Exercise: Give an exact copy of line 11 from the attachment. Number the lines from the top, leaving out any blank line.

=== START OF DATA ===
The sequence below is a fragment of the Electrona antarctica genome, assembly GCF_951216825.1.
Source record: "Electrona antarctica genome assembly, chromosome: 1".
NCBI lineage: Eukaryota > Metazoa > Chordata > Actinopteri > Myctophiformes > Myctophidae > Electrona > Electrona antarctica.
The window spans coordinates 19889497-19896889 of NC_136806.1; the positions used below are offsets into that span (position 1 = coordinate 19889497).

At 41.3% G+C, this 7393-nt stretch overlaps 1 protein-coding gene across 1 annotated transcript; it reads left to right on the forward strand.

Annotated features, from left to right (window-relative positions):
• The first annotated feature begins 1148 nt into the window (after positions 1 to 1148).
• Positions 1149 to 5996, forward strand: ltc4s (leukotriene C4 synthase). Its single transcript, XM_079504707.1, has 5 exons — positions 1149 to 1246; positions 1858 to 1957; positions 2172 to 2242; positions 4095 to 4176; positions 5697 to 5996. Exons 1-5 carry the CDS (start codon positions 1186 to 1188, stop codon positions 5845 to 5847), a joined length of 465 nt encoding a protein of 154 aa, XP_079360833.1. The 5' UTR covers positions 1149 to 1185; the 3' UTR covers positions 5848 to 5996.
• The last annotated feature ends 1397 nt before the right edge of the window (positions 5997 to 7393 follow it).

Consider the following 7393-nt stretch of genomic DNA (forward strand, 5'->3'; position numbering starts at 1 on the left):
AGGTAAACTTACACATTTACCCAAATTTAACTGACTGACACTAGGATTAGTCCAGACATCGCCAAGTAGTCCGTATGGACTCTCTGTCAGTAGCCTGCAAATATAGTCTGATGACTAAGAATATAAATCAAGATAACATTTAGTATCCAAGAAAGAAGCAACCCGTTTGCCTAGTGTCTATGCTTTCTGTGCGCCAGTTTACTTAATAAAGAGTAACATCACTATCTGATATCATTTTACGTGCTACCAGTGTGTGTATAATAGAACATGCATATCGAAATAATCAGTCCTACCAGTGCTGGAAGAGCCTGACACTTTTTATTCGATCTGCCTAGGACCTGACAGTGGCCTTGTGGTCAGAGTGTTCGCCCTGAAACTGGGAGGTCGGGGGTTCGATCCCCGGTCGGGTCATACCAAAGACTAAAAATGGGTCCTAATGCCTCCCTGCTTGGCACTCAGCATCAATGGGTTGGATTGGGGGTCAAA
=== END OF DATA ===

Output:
AGGTAAACTTACACATTTACCCAAATTTAACTGACTGACACTAGGATTAGTCCAGACATCGCCAAGTAGTCCGTATGGACTCTCTGTCAGTAGCCTGCAAATATAGTCTGATGACTAAGAATATAAATCAAGATAACATTTAGTATCCAAGAAAGAAGCAACCCGTTTGCCTAGTGTCTATGCTTTCTGTGCGCCAGTTTACTTAATAAAGAGTAACATCACTATCTGATATCATTTTACGTGCTACCAGTGTGTGTATAATAGAACATGCATATCGAAATAATCAGTCCTACCAGTGCTGGAAGAGCCTGACACTTTTTATTCGATCTGCCTAGGACCTGACAGTGGCCTTGTGGTCAGAGTGTTCGCCCTGAAACTGGGAGGTCGGGGGTTCGATCCCCGGTCGGGTCATACCAAAGACTAAAAATGGGTCCTAATGCCTCCCTGCTTGGCACTCAGCATCAATGGGTTGGATTGGGGGTCAAA